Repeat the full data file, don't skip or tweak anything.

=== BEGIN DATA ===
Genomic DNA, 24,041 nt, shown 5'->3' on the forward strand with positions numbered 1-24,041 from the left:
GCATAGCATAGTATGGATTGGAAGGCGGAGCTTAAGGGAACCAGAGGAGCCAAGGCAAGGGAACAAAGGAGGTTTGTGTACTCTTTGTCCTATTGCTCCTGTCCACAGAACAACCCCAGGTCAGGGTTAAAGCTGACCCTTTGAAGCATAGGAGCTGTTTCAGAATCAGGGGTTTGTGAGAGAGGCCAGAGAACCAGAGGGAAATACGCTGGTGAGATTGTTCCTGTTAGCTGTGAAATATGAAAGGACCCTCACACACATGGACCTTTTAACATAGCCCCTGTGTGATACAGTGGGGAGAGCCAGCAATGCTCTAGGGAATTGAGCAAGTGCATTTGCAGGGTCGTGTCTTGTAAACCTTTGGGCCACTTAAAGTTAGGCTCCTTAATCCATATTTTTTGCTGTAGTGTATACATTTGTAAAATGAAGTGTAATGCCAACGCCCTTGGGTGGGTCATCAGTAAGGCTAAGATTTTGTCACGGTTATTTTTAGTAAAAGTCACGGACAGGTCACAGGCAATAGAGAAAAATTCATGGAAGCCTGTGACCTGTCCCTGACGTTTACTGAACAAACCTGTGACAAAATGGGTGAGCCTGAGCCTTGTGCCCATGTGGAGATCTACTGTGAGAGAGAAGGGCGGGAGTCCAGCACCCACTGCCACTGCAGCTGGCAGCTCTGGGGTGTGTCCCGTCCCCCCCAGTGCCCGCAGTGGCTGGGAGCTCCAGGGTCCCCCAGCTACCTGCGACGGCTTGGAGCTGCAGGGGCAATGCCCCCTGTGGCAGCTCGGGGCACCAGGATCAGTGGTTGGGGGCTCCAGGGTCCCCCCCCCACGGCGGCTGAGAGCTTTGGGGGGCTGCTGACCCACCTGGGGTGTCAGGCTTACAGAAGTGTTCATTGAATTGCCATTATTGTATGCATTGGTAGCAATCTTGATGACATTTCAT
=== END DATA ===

Genomic DNA, 24,041 nt, shown 5'->3' on the forward strand with positions numbered 1-24,041 from the left:
GCATAGCATAGTATGGATTGGAAGGCGGAGCTTAAGGGAACCAGAGGAGCCAAGGCAAGGGAACAAAGGAGGTTTGTGTACTCTTTGTCCTATTGCTCCTGTCCACAGAACAACCCCAGGTCAGGGTTAAAGCTGACCCTTTGAAGCATAGGAGCTGTTTCAGAATCAGGGGTTTGTGAGAGAGGCCAGAGAACCAGAGGGAAATACGCTGGTGAGATTGTTCCTGTTAGCTGTGAAATATGAAAGGACCCTCACACACATGGACCTTTTAACATAGCCCCTGTGTGATACAGTGGGGAGAGCCAGCAATGCTCTAGGGAATTGAGCAAGTGCATTTGCAGGGTCGTGTCTTGTAAACCTTTGGGCCACTTAAAGTTAGGCTCCTTAATCCATATTTTTTGCTGTAGTGTATACATTTGTAAAATGAAGTGTAATGCCAACGCCCTTGGGTGGGTCATCAGTAAGGCTAAGATTTTGTCACGGTTATTTTTAGTAAAAGTCACGGACAGGTCACAGGCAATAGAGAAAAATTCATGGAAGCCTGTGACCTGTCCCTGACGTTTACTGAACAAACCTGTGACAAAATGGGTGAGCCTGAGCCTTGTGCCCATGTGGAGATCTACTGTGAGAGAGAAGGGCGGGAGTCCAGCACCCACTGCCACTGCAGCTGGCAGCTCTGGGGTGTGTCCCGTCCCCCCCAGTGCCCGCAGTGGCTGGGAGCTCCAGGGTCCCCCAGCTACCTGCGACGGCTTGGAGCTGCAGGGGCAATGCCCCCTGTGGCAGCTCGGGGCACCAGGATCAGTGGTTGGGGGCTCCAGGGTCCCCCCCCCACGGCGGCTGAGAGCTTTGGGGGGCTGCTGACCCACCTGGGGTGTCAGGCTTACAGAAGTGTTCATTGAATTGCCATTATTGTATGCATTGGTAGCAATCTTGATGACATTTCAT